The Great Language Muster
Welcome to The Great Language Muster!
In short, this project is designed to collect data about kinship terms from over 500 of the world's languages. Want to be a part of that? Then read on!
Sixty years ago, the American anthropologist G.P. Murdock undertook an intense study of over 500 of the world's cultural groups. His careful documentation led him to discover that 52% of sampled societies used some syllabic combination of [ma, me no, na, ne, no] to denote 'mother,' while 55% used some combination of [pa, po, ta, to] to denote 'father.' Murdock was left with the enduring question: Why?
The linguist Roman Jakobson answered that question in his 1960 paper, "Why 'Mama' and 'Papa'?". Jakobson reasoned that all an infant had to do was open his mouth and vibrate his vocal folds, and he would produce the vowel [a]. Next, smacking his lips together, the infant could easily produce the bilabial consonants [m, b, p]. Consonants involving finer manipulation of the tongue tip, like [n, d, t] would come next. From these individual sound segments, Jakobson argued, came the kinship terms 'mama' and 'papa' and their variants. 'Mama' and 'papa' weren't passed down through the ages; rather, they were reinvented by each infant, as she began to explore the phonetic abilities available to her.
Jakobson ended his paper with a list of questions that remained yet unanswered: What is the frequency of kinship terms that use nasal or oral consonants? How often do both kinship terms contain a labial or dental sound? What combinations of sounds are allowed in a kinship term pair? What kind of patterns of sounds exist for relations beyond just the mother and father? The opportunity for more research was - and is - rife and rich.
What's going on?
This project is attempting to revisit Jakobson's question of "Why 'mama' and 'papa,'" as well as attempt to answer some of his additionally posed questions. The scope of this project is huge. We want to collect data to match all 500+ of Murdock's original sample languages, but we can't do it all on our own. We need your help.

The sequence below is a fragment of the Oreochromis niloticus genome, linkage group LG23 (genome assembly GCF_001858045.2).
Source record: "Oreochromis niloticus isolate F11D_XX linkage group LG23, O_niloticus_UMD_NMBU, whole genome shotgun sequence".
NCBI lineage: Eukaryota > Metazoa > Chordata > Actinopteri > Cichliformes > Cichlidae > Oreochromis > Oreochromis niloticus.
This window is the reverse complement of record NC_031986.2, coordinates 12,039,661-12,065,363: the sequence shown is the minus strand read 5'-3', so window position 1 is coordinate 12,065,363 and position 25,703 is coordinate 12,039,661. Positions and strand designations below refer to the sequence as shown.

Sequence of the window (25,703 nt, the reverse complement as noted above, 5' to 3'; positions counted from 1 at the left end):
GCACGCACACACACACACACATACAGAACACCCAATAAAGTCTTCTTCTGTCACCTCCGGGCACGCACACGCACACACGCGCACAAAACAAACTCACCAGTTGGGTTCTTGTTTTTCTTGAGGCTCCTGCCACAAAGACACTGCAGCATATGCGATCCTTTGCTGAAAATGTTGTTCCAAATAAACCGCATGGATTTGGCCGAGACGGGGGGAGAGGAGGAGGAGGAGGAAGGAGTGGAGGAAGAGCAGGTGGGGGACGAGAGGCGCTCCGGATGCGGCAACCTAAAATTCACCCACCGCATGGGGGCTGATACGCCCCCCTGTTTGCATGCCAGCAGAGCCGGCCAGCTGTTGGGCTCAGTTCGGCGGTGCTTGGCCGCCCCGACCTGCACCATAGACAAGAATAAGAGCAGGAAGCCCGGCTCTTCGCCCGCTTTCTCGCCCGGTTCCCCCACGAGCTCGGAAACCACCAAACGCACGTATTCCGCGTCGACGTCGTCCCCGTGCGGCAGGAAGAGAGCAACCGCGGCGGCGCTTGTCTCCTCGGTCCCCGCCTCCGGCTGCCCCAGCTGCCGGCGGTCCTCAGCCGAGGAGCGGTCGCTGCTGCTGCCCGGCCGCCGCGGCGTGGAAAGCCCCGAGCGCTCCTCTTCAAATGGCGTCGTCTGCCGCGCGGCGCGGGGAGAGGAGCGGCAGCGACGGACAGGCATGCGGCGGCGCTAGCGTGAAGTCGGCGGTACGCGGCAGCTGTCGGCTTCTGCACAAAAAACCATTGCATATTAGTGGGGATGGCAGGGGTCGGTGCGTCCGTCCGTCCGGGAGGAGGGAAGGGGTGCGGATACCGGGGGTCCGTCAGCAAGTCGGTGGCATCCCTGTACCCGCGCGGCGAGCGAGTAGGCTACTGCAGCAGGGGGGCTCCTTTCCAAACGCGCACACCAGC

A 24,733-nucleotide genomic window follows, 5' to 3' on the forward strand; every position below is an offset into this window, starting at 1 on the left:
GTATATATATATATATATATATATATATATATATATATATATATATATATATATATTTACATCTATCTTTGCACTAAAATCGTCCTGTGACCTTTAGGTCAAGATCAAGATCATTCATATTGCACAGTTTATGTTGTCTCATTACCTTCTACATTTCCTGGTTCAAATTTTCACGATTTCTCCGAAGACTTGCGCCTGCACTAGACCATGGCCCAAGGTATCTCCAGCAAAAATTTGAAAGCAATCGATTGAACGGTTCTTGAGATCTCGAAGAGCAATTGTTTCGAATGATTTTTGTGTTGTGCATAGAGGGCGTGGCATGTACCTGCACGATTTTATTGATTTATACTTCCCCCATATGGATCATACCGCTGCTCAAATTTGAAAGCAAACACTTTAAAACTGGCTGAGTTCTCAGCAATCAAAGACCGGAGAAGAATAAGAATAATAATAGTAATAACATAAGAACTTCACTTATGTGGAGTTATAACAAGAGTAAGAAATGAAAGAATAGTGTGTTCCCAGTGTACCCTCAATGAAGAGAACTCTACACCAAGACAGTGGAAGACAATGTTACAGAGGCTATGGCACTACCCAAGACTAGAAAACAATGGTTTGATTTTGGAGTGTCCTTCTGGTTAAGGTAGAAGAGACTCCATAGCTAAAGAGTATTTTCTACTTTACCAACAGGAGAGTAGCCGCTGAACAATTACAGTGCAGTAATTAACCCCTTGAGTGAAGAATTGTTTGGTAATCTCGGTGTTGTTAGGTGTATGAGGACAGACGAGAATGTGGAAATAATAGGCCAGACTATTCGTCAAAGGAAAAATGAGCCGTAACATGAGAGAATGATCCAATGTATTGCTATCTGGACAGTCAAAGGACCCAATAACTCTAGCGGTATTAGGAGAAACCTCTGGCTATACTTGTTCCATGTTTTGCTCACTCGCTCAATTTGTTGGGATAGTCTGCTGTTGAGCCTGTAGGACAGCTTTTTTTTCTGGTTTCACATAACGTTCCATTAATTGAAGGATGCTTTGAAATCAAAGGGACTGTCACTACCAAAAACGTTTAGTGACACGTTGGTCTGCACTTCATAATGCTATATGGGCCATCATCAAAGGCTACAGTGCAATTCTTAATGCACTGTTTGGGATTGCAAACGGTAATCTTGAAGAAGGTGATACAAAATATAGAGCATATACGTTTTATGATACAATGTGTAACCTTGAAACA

How can you help?
We're assuming that you love language and words. You might be a professional linguist, a linguistics student, or language enthusiast. In any case, you are a wealth of information for at least one language - your native language - and possibly several others. You might speak Urdu because you have family in Pakistan, or you might know Tiwi because you wrote your PhD dissertation on the aboriginal languages of Australia's Northern Territories. The point is: you know a lot of stuff that we don't.
We've created a simple survey that asks you to list your language's kinship terms. We're looking specifically for the "formal" terms for the female and male parents ('mother' and 'father' in English, for example), as well as the vocative or "nursery" terms for the parents, as well as other family members ('oma' and 'opa' in German, for example). If you don't know or are unsure of all the terms in your language, that's okay, too! Any information that you can provide is tremendously helpful.
We're also looking for more than just the terms themselves: stress and tone are important for us, too, so if your language makes use of them in its kinship terms, let us know!
Think about it: just by knowing a bit about a language and sharing it with us, you're helping to answer some big questions in the fields of linguistics and anthropology!
Sound intriguing? If you want to help, first check out the list of languages that we're looking at here. Then, scroll down to the bottom of this page for the survey. More instructions are found on the survey itself.
Who's collecting the data?
Andrew Nevins is Professor of Linguistics at University College London. His research is centred primarily on phonological and morphological theory. The analysed data collected from this project will form the basis of the lecture "Revisiting Mama and Papa," which will be delivered at UCL in June 2017. He is being assisted on this project by Evan DeFrancesco, a postgraduate student in linguistics.
How will the data be used?
All of the data collected are of course anonymous. We will analyse the data for certain phonetic and phonological patterns. As part of our commitment to open access research, we will make all of the data publicly available for open-source use once we have collated and analysed them.
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